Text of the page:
The Republican-controlled Michigan Senate on Wednesday approved a controversial bill that would impose new restrictions on the vote, but Gov. Gretchen Whitmer has vowed to veto any measure that makes it more difficult to vote.
The Senate voted along party lines, 20-15, to implement strict voter ID requirements and ban election officials from sending unsolicited absentee ballots, as was done in the 2020 presidential election, in which a record 3.3 million people voted absent.
Democrats blew up the bill as a desperate and shameless attempt to restrict access to the vote after President Donald Trump lost in the Michigan general election by 154,000 votes or 3 percentage points.
Senator Curtis Hertel Jr., D-East Lansing, asked Republicans why they waited until Trump’s defeat to support major changes to the voting laws.
“When you won your election, I do not remember the point where you questioned the results afterwards,” Hertel said from the Senate floor. “I do not remember the part where you took the oath and said, ‘Maybe I should not take this because I’m not sure if the choice was fair.'”
He continued: “When Donald Trump was elected, no one asked to change the law. Now that you do not like the results, you doubt the integrity of the choice. ”
The bill would require voters to present their driver’s license or state ID in order to cast a ballot in person. Under current law, voters who do not have access to a photo ID can sign a statement certifying their identity.
To request an absent ballot paper, voters must submit a photocopy of their driver’s license or state ID card or the last four digits of their civil registration number. That would be one of the strictest ID requirements for absentee voters in the country.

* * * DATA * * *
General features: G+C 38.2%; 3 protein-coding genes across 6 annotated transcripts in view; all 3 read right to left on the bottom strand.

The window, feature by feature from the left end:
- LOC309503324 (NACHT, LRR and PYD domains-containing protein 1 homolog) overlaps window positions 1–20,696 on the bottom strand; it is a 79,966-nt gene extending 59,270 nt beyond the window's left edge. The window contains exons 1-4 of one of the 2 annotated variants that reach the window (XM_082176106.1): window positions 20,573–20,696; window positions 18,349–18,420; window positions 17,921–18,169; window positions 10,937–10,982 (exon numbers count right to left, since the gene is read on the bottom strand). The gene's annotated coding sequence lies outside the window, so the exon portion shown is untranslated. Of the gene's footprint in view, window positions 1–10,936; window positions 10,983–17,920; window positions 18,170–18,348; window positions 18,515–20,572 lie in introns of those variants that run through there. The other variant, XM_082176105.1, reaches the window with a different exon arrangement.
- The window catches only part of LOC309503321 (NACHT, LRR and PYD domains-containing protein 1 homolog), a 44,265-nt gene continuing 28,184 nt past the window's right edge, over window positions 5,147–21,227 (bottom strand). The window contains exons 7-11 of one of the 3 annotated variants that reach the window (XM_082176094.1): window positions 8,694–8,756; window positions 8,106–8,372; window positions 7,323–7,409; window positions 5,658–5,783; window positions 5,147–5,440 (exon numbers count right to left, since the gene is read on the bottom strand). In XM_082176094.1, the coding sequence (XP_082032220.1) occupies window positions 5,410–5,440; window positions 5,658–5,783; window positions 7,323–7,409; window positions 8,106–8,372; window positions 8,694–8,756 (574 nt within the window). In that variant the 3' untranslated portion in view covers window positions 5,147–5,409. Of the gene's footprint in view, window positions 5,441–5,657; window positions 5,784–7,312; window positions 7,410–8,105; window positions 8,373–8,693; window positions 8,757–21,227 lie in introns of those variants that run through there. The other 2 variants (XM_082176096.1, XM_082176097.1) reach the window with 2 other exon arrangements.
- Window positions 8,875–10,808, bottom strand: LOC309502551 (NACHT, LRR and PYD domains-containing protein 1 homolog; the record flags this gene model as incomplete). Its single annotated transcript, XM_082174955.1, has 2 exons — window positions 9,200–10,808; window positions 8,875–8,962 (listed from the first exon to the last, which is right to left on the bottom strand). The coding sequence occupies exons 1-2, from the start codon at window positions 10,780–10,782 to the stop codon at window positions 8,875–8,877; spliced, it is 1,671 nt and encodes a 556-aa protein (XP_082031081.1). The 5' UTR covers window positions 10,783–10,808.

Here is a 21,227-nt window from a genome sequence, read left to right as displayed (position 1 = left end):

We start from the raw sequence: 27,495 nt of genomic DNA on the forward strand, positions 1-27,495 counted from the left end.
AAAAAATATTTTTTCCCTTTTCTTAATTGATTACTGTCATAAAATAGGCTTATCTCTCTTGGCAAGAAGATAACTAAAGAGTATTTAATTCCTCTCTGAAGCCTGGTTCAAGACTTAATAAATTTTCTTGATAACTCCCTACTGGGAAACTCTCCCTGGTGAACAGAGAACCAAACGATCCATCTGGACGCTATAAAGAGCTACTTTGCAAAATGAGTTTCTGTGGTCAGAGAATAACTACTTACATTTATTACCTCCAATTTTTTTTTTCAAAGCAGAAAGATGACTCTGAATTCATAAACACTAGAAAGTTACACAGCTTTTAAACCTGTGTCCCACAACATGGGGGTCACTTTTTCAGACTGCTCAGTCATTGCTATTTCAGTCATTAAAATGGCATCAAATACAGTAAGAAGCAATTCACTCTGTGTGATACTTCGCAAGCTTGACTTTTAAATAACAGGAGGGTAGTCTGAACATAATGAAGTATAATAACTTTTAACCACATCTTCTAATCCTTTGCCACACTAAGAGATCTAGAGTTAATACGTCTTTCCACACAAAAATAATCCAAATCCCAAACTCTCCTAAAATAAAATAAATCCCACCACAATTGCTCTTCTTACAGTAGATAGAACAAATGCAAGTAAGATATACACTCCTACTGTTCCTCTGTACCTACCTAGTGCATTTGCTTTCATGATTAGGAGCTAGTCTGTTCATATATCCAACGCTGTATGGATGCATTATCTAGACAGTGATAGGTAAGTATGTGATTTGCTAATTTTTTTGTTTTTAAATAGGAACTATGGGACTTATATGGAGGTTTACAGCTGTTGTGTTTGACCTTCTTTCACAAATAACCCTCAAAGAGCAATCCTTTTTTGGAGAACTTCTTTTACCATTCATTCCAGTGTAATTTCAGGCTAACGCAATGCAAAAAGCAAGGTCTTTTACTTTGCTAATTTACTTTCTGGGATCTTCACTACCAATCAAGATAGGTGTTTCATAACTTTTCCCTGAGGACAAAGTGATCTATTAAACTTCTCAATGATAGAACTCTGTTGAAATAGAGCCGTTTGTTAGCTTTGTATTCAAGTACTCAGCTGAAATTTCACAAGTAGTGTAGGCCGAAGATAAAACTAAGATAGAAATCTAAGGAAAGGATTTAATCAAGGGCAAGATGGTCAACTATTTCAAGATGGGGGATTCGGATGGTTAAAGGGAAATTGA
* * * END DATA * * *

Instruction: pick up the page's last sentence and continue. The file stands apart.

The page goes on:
“We already have a voter ID law in Michigan,” said Sen. Jeff Irwin, D-Ann Arbor. “There really is no need for this extra voter ID law on steroids. When we add additional restrictions, we make it harder for certain groups to vote. ”
He added: “We know this is going to mean longer lines in communities like mine and cities like Detroit and Flint.”
Republicans planned to pass additional restrictions Wednesday, but voted in favor to approve the Democrats’ proposal for postponement. (After doing so, they tried to undo it to no avail.) They will resume the debate on these restrictions on Thursday.
The bill now goes on to the State House. If approved, Whitmer is expected to veto it.
But Republicans are using a different route to circumvent a governmental veto. The GOP-backed Secure MI polling initiative is expected to launch as early as this week. A peculiarity in Michigan’s constitution allows the legislature to bypass the governor and approve a law if more than 340,000 voters – or at least 8% of the total number of votes cast in the last gubernatorial election – sign a petition to set up a voting initiative. . The Michigan Board of State Canvassers approved the Secure MI Vote petition last month.
On Sunday, Whitmer vetoed four of the Republicans supporting bills, saying they maintained lies about electoral fraud.
Republicans nationwide have pushed bills to restrict access to the right to vote as Trump and his supporters continue to spread untruths about the election.
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